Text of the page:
In recent times, there have been enormous improvements in the medical practices used to treat allergic conditions. With respect to anaphylaxis and hypersensitivity reactions to foods, drugs, and insects and in allergic skin diseases, advances have included the identification of food proteins to which IgE binding is associated with severe reactions and development of low-allergen foods, improvements in skin prick test predictions; evaluation of the atopy patch test; in wasp sting outcomes predictions and a rapidly disintegrating epinephrine tablet, and anti-IL-5 for eosinophilic diseases.



Traditional treatment and management of allergies consisted simply of avoiding the allergen in question or otherwise reducing exposure. For instance, people with cat allergies were encouraged to avoid them. However, while avoidance of allergens may reduce symptoms and avoid life-threatening anaphylaxis, it is difficult to achieve for those with pollen or similar air-borne allergies. Nonetheless, strict avoidance of allergens is still considered a useful treatment method, and is often used in managing food allergies.

New technology approaches to decreasing IgE overproduction, and regulating histamine release in allergic individuals have demonstrated statistically significant reduction in Total Nasel Symptom Scores.

Medication

Several antagonistic drugs are used to block the action of allergic mediators, or to prevent activation of cells and degranulation processes. These include antihistamines, glucocorticoids,epinephrine (adrenaline), theophylline and cromolyn sodium. Anti-leukotrienes, such as Montelukast (Singulair) or Zafirlukast (Accolate), are FDA approved for treatment of allergic diseases. Anti-cholinergics, decongestants, mast cell stabilizers, and other compounds thought to impair eosinophil chemotaxis, are also commonly used. These drugs help to alleviate the symptoms of allergy, and are imperative in the recovery of acute anaphylaxis, but play little role in chronic treatment of allergic disorders.

Immunotherapy

Desensitization or hyposensitization is a treatment in which the person is gradually vaccinated with progressively larger doses of the allergen in question. This can either reduce the severity or eliminate hypersensitivity altogether. It relies on the progressive skewing of IgG antibody production, to block excessive IgE production seen in atopys. In a sense, the person builds up immunity to increasing amounts of the allergen in question. Studies have demonstrated the long-term efficacy and the preventive effect of immunotherapy in reducing the development of new allergy. Meta-analyses have also confirmed efficacy of the treatment in allergic rhinitis in children and in asthma. A review by the Mayo Clinic in Rochester confirmed the safety and efficacy of allergen immunotherapy for allergic rhinitis and conjunctivitis, allergic forms of asthma, and stinging insect based on numerous well-designed scientific studies. In addition, national and international guidelines confirm the clinical efficacy of injection immunotherapy in rhinitis and asthma, as well as the safety, provided that recommendations are followed.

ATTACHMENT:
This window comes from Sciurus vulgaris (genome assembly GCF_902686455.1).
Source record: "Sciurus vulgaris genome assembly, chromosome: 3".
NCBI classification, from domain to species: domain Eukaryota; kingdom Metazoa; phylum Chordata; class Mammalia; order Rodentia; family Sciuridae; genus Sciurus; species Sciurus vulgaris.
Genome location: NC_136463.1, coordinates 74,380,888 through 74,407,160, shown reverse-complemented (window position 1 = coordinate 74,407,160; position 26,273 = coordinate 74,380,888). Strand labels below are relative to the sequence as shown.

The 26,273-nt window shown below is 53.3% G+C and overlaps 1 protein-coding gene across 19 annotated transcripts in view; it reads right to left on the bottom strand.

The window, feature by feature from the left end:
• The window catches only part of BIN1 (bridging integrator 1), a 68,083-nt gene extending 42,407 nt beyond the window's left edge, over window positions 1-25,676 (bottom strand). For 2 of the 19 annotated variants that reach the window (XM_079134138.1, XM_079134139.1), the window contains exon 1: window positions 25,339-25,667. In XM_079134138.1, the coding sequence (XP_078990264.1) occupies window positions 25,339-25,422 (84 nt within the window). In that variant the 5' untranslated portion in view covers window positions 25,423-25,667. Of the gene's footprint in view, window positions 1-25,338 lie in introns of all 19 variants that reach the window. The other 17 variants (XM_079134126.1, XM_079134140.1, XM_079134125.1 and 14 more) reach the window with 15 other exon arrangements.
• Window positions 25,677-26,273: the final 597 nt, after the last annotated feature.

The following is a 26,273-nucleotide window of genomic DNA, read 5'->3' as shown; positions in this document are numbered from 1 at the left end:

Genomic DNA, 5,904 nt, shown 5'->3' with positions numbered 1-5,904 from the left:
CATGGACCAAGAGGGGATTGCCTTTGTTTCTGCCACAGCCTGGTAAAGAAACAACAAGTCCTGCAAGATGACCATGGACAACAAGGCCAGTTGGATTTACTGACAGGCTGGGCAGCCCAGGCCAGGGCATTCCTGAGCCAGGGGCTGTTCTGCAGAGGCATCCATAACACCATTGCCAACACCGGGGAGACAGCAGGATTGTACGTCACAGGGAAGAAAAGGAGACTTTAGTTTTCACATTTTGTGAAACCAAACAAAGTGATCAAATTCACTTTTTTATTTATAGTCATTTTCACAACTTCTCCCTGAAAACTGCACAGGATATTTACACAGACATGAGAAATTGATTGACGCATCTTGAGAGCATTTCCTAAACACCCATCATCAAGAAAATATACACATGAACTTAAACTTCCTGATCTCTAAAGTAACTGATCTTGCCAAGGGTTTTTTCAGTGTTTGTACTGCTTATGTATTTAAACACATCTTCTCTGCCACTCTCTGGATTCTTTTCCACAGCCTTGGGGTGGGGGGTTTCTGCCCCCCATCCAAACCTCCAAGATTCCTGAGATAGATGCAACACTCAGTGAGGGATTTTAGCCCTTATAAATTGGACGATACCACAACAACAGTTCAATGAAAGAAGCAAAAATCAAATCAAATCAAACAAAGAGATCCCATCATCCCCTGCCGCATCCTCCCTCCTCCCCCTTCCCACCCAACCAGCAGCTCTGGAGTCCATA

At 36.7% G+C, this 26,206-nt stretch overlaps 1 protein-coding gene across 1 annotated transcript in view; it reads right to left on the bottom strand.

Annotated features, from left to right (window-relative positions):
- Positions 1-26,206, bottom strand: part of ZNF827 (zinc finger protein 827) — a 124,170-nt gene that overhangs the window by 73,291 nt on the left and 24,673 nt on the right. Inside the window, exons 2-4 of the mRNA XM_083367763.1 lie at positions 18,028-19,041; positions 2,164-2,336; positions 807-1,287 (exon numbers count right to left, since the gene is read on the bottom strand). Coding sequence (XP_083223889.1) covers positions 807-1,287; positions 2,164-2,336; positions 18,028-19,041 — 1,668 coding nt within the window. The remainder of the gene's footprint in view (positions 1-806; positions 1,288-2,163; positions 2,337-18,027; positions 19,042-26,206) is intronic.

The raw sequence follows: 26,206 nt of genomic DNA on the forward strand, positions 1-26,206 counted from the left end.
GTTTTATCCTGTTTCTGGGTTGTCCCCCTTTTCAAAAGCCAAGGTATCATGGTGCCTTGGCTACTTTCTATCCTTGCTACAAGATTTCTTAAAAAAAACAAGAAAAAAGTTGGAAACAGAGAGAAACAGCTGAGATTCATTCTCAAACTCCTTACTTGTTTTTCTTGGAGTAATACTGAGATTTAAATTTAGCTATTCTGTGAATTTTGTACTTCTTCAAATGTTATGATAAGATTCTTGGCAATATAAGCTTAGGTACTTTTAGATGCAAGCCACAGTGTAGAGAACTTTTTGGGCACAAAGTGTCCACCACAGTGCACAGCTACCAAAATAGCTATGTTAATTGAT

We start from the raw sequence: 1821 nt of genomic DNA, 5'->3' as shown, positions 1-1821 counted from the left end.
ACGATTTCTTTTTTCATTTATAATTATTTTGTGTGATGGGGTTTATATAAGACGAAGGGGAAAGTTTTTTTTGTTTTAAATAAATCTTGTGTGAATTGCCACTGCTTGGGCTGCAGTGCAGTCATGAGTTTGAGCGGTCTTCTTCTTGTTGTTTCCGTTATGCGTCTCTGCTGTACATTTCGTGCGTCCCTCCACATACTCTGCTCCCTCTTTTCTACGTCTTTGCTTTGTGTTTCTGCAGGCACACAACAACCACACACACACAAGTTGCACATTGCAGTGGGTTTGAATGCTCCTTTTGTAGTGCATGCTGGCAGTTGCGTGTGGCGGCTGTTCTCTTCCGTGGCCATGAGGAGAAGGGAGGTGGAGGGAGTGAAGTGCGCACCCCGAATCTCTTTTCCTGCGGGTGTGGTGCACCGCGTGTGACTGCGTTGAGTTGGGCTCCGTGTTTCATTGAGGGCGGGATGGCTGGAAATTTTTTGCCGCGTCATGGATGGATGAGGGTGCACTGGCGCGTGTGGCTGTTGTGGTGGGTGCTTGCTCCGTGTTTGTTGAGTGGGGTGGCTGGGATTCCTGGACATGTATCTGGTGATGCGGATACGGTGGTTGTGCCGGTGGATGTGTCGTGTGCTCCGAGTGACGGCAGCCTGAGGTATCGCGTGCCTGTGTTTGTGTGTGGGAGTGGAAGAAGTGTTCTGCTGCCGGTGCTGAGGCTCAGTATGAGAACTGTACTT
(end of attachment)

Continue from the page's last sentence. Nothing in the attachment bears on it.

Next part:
A second form of immunotherapy involves the intravenous injection of monoclonal anti-IgE antibodies. These bind to free and B-cell associated IgE; signalling their destruction. They do not bind to IgE already bound to the Fc receptor on basophils and mast cells, as this would stimulate the allergic inflammatory response. The first agent of this class is Omalizumab. While this form of immunotherapy is very effective in treating several types of atopy, it should not be used in treating the majority of people with food allergies.

A third type, Sublingual immunotherapy, is an orally-administered therapy that takes advantage of oral immune tolerance to non-pathogenic antigens such as foods and resident bacteria. This therapy currently accounts for 40 percent of allergy treatment in Europe. In the United States, sublingual immunotherapy is gaining support among traditional allergists and is endorsed by doctors treating allergy.

Allergy shot treatment is the closest thing to a ‘cure’ for allergic symptoms. This therapy requires a long-term commitment.

Other

An experimental treatment, enzyme potentiated desensitization (EPD), has been tried for decades but is not generally accepted as effective. EPD uses dilutions of allergen and an enzyme,beta-glucuronidase, to which T-regulatory lymphocytes are supposed to respond by favoring desensitization, or down-regulation, rather than sensitization. EPD has also been tried for the treatment of autoimmune diseases but is not approved by the U.S. Food and Drug Administration or of proven effectiveness.

Systematic literature searches conducted by the Mayo Clinic through 2006, involving hundreds of articles studying multiple conditions, including asthma and upper respiratory tract infection, showed no effectiveness of homeopathic treatments and no difference compared with placebo. The authors concluded that, based on rigorous clinical trials of all types of homeopathy for childhood and adolescence ailments, there is no convincing evidence that supports the use of homeopathic treatments.

Allergies Statistics